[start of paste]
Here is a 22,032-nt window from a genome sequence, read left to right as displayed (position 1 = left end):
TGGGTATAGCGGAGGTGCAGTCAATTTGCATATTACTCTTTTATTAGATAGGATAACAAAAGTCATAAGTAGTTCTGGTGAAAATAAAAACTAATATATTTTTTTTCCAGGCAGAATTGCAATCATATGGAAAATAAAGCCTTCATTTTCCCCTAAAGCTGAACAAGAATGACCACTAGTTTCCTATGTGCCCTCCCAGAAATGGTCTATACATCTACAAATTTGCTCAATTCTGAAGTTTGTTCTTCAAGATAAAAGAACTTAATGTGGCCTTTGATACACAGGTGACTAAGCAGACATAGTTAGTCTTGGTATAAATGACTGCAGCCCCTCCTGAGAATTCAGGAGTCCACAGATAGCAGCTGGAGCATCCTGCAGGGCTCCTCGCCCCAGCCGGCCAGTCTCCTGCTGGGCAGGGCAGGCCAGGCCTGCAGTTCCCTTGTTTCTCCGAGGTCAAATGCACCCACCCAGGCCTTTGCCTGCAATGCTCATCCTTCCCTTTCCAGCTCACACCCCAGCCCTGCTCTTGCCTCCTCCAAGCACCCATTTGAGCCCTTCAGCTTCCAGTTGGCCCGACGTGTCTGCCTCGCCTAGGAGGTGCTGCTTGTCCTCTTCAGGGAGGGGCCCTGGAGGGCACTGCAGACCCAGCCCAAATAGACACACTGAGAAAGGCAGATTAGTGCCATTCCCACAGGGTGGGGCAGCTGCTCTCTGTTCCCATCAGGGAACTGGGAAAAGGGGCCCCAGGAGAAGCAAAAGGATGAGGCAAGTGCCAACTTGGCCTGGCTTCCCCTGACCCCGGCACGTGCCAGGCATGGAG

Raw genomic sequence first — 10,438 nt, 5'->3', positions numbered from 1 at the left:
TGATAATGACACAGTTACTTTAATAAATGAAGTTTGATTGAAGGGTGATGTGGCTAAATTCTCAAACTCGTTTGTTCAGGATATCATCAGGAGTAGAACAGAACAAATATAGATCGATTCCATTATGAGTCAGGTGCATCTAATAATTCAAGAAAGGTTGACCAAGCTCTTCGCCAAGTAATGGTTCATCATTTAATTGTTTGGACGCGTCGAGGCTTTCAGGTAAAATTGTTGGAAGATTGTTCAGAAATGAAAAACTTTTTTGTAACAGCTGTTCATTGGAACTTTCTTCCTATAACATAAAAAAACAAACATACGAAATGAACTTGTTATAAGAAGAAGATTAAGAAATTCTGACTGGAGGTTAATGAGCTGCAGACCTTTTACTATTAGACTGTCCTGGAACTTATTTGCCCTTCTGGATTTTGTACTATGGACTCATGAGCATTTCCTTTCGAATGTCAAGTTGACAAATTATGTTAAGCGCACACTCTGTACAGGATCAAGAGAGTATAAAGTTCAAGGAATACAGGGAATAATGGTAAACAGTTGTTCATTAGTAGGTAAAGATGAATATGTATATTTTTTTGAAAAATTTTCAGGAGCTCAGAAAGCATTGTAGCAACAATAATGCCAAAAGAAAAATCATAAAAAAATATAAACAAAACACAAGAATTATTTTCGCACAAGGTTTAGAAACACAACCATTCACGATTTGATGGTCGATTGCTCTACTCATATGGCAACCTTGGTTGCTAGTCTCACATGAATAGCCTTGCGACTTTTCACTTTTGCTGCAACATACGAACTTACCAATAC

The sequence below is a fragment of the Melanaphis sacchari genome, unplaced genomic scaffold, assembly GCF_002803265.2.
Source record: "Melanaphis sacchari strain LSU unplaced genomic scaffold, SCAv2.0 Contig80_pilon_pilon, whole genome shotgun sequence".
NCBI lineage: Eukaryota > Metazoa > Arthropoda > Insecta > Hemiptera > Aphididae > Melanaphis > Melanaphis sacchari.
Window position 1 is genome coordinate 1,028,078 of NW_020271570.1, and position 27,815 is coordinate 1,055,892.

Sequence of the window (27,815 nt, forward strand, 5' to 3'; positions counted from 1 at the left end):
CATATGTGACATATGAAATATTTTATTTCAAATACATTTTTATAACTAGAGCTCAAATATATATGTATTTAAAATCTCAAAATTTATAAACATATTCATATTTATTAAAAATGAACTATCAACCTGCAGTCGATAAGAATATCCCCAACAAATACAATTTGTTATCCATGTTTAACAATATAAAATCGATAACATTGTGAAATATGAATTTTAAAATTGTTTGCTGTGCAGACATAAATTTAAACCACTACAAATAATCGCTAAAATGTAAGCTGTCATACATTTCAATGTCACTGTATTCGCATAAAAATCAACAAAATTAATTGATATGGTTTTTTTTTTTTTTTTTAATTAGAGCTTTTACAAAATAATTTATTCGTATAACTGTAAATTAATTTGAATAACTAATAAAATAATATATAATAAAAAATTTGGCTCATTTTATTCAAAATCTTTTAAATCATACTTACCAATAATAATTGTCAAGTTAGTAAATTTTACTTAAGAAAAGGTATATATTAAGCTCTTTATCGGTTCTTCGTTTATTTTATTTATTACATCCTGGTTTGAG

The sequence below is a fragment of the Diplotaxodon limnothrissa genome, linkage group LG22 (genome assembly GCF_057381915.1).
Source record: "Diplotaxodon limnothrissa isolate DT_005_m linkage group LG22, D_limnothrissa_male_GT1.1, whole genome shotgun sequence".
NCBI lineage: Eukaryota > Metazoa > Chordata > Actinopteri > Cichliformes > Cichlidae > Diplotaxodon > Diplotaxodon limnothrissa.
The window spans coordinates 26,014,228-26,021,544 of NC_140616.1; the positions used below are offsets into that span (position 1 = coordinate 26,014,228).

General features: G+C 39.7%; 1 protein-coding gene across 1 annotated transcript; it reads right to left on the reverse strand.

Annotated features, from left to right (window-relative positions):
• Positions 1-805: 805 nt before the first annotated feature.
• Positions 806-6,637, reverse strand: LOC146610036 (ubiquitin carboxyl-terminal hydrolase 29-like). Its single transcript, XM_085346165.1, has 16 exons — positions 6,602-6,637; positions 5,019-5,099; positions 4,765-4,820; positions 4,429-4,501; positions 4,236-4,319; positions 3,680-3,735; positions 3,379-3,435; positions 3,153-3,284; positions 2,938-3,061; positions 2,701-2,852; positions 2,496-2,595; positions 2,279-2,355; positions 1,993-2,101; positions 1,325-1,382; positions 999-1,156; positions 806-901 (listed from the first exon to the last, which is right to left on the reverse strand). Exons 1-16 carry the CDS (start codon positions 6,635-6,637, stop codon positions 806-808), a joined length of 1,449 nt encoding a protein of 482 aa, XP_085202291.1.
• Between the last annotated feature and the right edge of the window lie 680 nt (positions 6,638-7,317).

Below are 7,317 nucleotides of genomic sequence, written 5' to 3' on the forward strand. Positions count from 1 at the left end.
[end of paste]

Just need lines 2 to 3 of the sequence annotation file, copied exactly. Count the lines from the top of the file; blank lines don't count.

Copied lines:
TGGGTATAGCGGAGGTGCAGTCAATTTGCATATTACTCTTTTATTAGATAGGATAACAAAAGTCATAAGTAGTTCTGGTGAAAATAAAAACTAATATATTTTTTTTCCAGGCAGAATTGCAATCATATGGAAAATAAAGCCTTCATTTTCCCCTAAAGCTGAACAAGAATGACCACTAGTTTCCTATGTGCCCTCCCAGAAATGGTCTATACATCTACAAATTTGCTCAATTCTGAAGTTTGTTCTTCAAGATAAAAGAACTTAATGTGGCCTTTGATACACAGGTGACTAAGCAGACATAGTTAGTCTTGGTATAAATGACTGCAGCCCCTCCTGAGAATTCAGGAGTCCACAGATAGCAGCTGGAGCATCCTGCAGGGCTCCTCGCCCCAGCCGGCCAGTCTCCTGCTGGGCAGGGCAGGCCAGGCCTGCAGTTCCCTTGTTTCTCCGAGGTCAAATGCACCCACCCAGGCCTTTGCCTGCAATGCTCATCCTTCCCTTTCCAGCTCACACCCCAGCCCTGCTCTTGCCTCCTCCAAGCACCCATTTGAGCCCTTCAGCTTCCAGTTGGCCCGACGTGTCTGCCTCGCCTAGGAGGTGCTGCTTGTCCTCTTCAGGGAGGGGCCCTGGAGGGCACTGCAGACCCAGCCCAAATAGACACACTGAGAAAGGCAGATTAGTGCCATTCCCACAGGGTGGGGCAGCTGCTCTCTGTTCCCATCAGGGAACTGGGAAAAGGGGCCCCAGGAGAAGCAAAAGGATGAGGCAAGTGCCAACTTGGCCTGGCTTCCCCTGACCCCGGCACGTGCCAGGCATGGAG

Raw genomic sequence first — 10,438 nt, 5'->3', positions numbered from 1 at the left: